About a year ago, two British Columbia lawyers got the idea that a web site directed at clients’ issues rather than a lawyer’s practice was not a bad idea. As a result, they launched BC Driving Lawyers, aimed at clients charged with driving offences ranging from drunk driving to traffic tickets.
Clients can call a phone number and be directed to a lawyer in their area who has experience in handling those cases. “It’s not a perfect system,” says Vancouver criminal lawyer Paul Doroshenko, who started the site with friend and Richmond lawyer Kevin Filkow. The two started the site but also continue their full-service criminal law practices.
Individuals calling don’t necessarily know which lawyer they will be referred to, Doroshenko points out. But, then, most individuals charged with an offence don’t really know where to turn to look for a lawyer with experience in their case.
“We are not allowed to call ourselves specialists,” says Doroshenko. But, the reality is that many criminal lawyers handling driving offences become extremely adept in that field. “I don’t think there is anyone better at handling tickets than us,” says Doroshenko. (He has studied radar gun technology and is also the only lawyer in B.C. who owns and knows how to operate a Breathalyzer, and, Approved Screening Devices regularly used in B.C.). RCMP or police are often surprised when confronted by a knowledgeable lawyer able to discuss the mechanics of tracking a motorist, he said.
Tickets and prohibitions against driving were once thought of as small potatoes, not really worth a lawyer’s time or fee. But, with stiffer penalties being handed out in B.C., they can easily lead to a driver losing his or her licence or having it suspended. Doroshenko says fines have now increased, plus there is the hiked insurance rate that follows a ticket plus a penalty rates paid by motorists for accruing driving demerits.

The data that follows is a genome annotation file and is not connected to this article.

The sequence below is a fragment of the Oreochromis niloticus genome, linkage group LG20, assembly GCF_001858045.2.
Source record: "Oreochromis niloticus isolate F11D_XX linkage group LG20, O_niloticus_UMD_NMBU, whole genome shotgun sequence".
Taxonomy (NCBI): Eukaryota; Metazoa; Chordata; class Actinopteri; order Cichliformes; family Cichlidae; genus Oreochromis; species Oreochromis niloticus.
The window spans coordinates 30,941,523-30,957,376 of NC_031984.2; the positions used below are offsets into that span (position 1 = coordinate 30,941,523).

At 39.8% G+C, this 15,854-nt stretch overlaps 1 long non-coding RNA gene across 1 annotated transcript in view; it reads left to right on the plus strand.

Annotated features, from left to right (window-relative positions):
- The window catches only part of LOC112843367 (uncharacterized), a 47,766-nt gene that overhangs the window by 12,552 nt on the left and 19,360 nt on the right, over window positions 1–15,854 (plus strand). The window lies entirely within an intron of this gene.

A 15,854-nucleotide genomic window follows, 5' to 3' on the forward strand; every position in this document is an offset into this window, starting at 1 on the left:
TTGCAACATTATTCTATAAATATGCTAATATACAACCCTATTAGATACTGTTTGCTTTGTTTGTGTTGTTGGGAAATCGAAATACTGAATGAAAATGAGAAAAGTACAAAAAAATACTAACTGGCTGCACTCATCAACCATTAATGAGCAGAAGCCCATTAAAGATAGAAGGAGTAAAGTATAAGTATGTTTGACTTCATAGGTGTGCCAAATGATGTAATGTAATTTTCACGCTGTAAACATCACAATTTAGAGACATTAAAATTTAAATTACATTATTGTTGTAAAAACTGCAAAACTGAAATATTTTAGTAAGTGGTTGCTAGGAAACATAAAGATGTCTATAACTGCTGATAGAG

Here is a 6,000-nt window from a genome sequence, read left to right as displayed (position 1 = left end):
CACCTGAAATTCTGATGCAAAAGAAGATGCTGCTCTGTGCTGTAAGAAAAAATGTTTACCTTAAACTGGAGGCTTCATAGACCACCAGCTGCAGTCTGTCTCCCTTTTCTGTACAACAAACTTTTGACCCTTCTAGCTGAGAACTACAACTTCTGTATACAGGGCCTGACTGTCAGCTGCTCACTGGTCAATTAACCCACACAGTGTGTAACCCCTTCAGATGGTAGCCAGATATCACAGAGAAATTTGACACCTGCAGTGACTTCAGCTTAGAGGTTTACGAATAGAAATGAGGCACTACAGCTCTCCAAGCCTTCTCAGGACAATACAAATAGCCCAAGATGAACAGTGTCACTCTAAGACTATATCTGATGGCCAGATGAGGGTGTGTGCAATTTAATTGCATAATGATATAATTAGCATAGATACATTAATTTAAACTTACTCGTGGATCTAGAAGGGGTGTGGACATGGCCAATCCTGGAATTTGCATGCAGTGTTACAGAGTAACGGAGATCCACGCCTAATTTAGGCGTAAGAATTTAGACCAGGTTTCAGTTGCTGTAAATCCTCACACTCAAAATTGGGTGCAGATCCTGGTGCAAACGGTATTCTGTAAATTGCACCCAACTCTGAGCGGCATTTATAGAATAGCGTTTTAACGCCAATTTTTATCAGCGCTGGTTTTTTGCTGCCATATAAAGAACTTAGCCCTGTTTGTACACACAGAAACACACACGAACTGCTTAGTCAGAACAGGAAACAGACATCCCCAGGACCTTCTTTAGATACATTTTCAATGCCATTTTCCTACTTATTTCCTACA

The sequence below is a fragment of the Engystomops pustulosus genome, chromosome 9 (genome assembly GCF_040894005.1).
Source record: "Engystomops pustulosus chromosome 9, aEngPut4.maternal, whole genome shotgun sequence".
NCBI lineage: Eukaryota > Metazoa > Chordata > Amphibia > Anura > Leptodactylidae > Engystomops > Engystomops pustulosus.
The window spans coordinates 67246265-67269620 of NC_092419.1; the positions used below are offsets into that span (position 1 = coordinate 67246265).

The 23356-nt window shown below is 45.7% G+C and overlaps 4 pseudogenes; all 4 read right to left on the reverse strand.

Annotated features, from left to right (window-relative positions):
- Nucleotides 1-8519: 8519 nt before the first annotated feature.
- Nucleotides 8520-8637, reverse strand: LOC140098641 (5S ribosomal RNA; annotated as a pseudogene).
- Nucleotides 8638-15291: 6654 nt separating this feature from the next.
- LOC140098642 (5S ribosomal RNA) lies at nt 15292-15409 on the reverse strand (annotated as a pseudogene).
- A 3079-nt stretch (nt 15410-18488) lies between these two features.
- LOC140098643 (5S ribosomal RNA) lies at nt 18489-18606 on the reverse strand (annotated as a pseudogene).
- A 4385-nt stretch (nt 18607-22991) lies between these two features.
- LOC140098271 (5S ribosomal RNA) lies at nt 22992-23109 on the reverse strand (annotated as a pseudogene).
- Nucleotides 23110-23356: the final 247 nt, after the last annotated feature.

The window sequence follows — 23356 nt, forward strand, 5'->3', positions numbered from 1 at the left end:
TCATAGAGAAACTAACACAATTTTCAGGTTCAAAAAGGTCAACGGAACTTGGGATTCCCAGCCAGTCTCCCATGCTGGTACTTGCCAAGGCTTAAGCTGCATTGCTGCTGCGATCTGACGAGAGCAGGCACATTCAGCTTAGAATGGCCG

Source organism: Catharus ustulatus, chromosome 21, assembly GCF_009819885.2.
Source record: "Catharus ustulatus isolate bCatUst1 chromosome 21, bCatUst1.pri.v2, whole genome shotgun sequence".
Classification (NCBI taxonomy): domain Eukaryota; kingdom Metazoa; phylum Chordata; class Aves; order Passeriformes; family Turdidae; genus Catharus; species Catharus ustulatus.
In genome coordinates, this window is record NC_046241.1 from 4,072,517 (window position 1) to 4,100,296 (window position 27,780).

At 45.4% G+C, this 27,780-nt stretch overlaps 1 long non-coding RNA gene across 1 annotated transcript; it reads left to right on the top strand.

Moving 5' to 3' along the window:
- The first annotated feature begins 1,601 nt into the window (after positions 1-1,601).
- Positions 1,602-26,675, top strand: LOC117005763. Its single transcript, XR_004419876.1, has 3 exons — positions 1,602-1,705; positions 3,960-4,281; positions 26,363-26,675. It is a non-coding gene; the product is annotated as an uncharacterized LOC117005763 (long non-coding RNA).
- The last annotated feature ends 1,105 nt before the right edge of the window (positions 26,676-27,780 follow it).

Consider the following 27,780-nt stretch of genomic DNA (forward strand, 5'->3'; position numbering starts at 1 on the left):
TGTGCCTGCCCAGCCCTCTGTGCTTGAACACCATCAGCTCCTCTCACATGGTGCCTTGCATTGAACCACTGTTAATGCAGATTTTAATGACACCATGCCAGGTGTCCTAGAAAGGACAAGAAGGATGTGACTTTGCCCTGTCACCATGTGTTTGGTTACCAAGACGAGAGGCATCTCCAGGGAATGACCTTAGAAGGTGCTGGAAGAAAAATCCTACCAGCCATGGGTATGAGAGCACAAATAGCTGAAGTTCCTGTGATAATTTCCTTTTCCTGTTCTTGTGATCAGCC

“The punishment so outweighs the offence,” says Doroshenko, as the downstream penalties are calculated into the initial fine.
So far BC Driving Lawyers has fielded calls from across the province, ranging from an Ontario-based trucking firm whose driver was stopped in northeastern B.C. for impaired driving to clients inquiring about unlawful search and seizures roadside.
The still-growing web site has had fair to moderate success as it is getting better known. “Some days we can field 20 calls,” he says, “Other days nothing.” Television advertising lead to a flurry of calls but is extremely expensive.
The site can also generate new business for criminal lawyers once heavily reliant on impaired driving cases, which now have fallen off since B.C. introduced the toughest laws in Canada. Police now have the right at roadside under the Motor Vehicle Act to immediately suspend driver’s rights for 90 days, impose a fine of $500, and impound the vehicle for 30 days if a driver fails a breathalyzer test. Other stricter penalties also apply.
Doroshenko says the web site plays a further role: It is a way of linking together lawyers with expertise throughout the province to discuss case results. Still, he would like to see more lawyers involved. “We are looking for more lawyers outside Vancouver who would like to be part of this.”